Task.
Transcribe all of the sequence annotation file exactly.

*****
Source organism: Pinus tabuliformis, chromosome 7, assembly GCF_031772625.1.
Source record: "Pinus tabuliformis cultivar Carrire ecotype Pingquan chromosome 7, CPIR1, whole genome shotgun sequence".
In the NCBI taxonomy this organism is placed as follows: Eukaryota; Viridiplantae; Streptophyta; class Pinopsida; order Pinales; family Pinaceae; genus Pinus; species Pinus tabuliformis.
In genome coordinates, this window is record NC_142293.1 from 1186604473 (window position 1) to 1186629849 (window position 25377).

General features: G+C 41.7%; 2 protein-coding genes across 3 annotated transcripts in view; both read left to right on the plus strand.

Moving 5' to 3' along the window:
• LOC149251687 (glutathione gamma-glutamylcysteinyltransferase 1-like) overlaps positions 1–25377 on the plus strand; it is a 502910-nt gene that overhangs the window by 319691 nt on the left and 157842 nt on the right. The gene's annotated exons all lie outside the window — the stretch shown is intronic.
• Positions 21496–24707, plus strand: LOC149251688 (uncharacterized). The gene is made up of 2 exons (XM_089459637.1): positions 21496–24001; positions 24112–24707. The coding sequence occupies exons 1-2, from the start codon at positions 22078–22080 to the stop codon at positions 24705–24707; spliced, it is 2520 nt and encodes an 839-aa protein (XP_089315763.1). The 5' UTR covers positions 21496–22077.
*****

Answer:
Source organism: Pinus tabuliformis, chromosome 7, assembly GCF_031772625.1.
Source record: "Pinus tabuliformis cultivar Carrire ecotype Pingquan chromosome 7, CPIR1, whole genome shotgun sequence".
In the NCBI taxonomy this organism is placed as follows: Eukaryota; Viridiplantae; Streptophyta; class Pinopsida; order Pinales; family Pinaceae; genus Pinus; species Pinus tabuliformis.
In genome coordinates, this window is record NC_142293.1 from 1186604473 (window position 1) to 1186629849 (window position 25377).

General features: G+C 41.7%; 2 protein-coding genes across 3 annotated transcripts in view; both read left to right on the plus strand.

Moving 5' to 3' along the window:
• LOC149251687 (glutathione gamma-glutamylcysteinyltransferase 1-like) overlaps positions 1–25377 on the plus strand; it is a 502910-nt gene that overhangs the window by 319691 nt on the left and 157842 nt on the right. The gene's annotated exons all lie outside the window — the stretch shown is intronic.
• Positions 21496–24707, plus strand: LOC149251688 (uncharacterized). The gene is made up of 2 exons (XM_089459637.1): positions 21496–24001; positions 24112–24707. The coding sequence occupies exons 1-2, from the start codon at positions 22078–22080 to the stop codon at positions 24705–24707; spliced, it is 2520 nt and encodes an 839-aa protein (XP_089315763.1). The 5' UTR covers positions 21496–22077.